How Was Insulin Discovered?

If Otto Folin of Harvard had figured out his testing for blood glucose in 1908 rather than in 1913, the use of insulin could have been practiced years earlier.  Medical history, just like most historical data, has a lot of bitter ironies as well as happy accidents. Insulin, or something very much like it, was extracted from the pancreas by a German scientist, Georg Zuelzer  in 1908. This fluid was injected into several dogs and the unfortunate animals perished. Zuelzer, not able to know precisely why the dogs died, decided that the substance was very dangerous.

Further test would have indicated that the insulin extract had stimulated a rapid a drop in blood glucose level that the dogs suffered from extreme insulin shock. Even without the blood-sugar test, if Zuelzer injected it on diabetic instead of healthy dogs during the tests, his extract will have produced relief of symptoms rather than shock. And Zuelzer would now be among the medical heroes, not an obscure man of science whose name is nearly forgotten.

Still another tryst with immortality finished in a narrow escape when an  an insulin extract was developef by Israel S. Kleiner of New York and J. R. Murlin of Rochester, N. Y.  Similar with Zuelzer's experiment, the blood test that could have shown the importance of the work was not yet available.

Many researchers have helped in the advancement of medicine when Frederick G. Banting entered the scene.  In 1889 Minkowski and von Mering showed that the extraction of the pancreas brought on a diabetes-like disease in a dog. Opie of Johns Hopkins had described  in 1900 that in diabetics, there was retrogression in the islets of Langerhans, those deep small cells in the pancreas.

Learn more about the origins of insulin HERE

© 2012 Athena Goodlight

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Understanding the Conditions of Children With Diabetes

Juvenile diabetics generally have a difficult and complex dilemma. The younger the patient, the bigger and more exacting attention is required to control the disease.

Occurrences of ketosis and coma increase in frequency and become more erratic in children due to of their lower reserves of carbohydrates. And, because the relentless demands of growth, food reduction is not an acceptable treatment for children. Insulin becomes imperative.

Diabetic children sometimes show irregular subsiding of symptoms after the initial stages of therapy. This could last for several months. But the demand for insulin invariably returns and, with the uncommon exceptions where a shift to an oral medication is possible, remains permanent.

As the diabetic child grows and hits adolescence, emotional disturbances related to the disease are frequently expected to develop. Different matters are implied here—the tyranny of everyday insulin shots, the requirement to eat at rigid schedules, the restrictions against sweets and candies which their non-diabetic peers are free to enjoy, anxiety concerning too much physical activity (which may induce insulin shock) or too little (which could lead to diabetic coma).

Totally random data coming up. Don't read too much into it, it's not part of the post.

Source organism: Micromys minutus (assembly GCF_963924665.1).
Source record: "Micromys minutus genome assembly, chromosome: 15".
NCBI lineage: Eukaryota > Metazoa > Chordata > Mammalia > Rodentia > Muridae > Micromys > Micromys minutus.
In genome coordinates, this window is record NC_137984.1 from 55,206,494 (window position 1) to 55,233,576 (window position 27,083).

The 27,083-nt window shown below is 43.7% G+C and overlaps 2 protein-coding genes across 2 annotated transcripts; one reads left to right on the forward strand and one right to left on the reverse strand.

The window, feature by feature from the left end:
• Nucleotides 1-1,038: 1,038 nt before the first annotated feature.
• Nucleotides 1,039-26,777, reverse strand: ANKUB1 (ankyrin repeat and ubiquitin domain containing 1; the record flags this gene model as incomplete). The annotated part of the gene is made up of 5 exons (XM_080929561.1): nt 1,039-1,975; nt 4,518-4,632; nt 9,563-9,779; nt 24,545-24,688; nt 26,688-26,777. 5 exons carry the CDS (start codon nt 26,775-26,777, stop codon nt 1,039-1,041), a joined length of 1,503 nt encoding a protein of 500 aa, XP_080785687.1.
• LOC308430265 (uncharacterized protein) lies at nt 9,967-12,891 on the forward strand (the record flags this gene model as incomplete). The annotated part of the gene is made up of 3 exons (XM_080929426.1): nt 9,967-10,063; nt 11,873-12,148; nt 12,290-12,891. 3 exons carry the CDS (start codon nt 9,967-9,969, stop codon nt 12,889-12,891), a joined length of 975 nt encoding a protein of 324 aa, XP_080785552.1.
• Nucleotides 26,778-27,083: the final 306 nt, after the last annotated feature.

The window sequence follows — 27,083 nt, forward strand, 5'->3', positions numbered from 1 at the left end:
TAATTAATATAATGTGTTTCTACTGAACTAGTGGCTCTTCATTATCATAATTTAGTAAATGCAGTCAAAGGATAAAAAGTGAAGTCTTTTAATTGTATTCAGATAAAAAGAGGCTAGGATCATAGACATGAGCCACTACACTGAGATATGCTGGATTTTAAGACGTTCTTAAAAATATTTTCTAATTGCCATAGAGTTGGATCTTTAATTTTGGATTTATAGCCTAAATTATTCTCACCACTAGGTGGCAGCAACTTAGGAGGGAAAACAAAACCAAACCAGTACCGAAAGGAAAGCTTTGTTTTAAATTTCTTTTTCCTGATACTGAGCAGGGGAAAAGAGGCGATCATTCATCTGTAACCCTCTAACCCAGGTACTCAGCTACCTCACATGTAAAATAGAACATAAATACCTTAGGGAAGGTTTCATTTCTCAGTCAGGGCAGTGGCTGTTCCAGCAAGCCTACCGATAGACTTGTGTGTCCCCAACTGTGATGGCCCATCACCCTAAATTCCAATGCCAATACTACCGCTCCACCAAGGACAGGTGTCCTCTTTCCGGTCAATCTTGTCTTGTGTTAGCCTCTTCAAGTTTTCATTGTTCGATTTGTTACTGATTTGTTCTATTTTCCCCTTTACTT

These and other factors resulting from his "difference" from other youngsters—if they're accentuated—may contribute to the tensions and stress of the child who is diabetic. This, successively, may agitate the basic instability of the disease and add to its severity.

As treatment of the disease improves, and understanding grows, many juvenile diabetics carry on productive and active lives through adulthood, get married and raise families. Quantify this versus the days prior to insulin invention when the juvenile diabetic was bound to perish within two years after the attack of the disease.

© 2012 Athena Goodlight

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Common Symptoms of Juvenile Diabetes

Juvenile diabetes, when it develops during childhood, can be easily recognizable. Often it begins showing the standard symptoms.  In cases where it has not been promptly recognized, the fault typically lies with the parents who are either unaware of medical progresses or who are unable to emotionally accept their child's condition.

Bed-wetting is commonly the initial symptom to diabetes in a child. Unfortunately, a lot of parents only consider this as a behavioral disorder which is often punished either physically or verbally. The other symptom is an insatiable thirst which could not be satisfied even with large amounts of water, juice, soda, or other fluids.  Next comes extreme hunger and loss of weight. Growing children are normally hungry many times in a day. But if their normal hunger is intensified, and they are losing instead of gaining weight, the craving may be caused by diabetes rather than the normal growth demands.

At this point, with these symptoms such as bed-wetting, thirst, hunger, and weight loss, the parents should surely be aware that something is wrong with the child and that an immediate consultation with the doctor is necessary. All in all, too many children are not perceived as diabetic until the disease becomes so severe that the young victim go into diabetic coma and need to be hospitalized.

© 2012 Athena Goodlight

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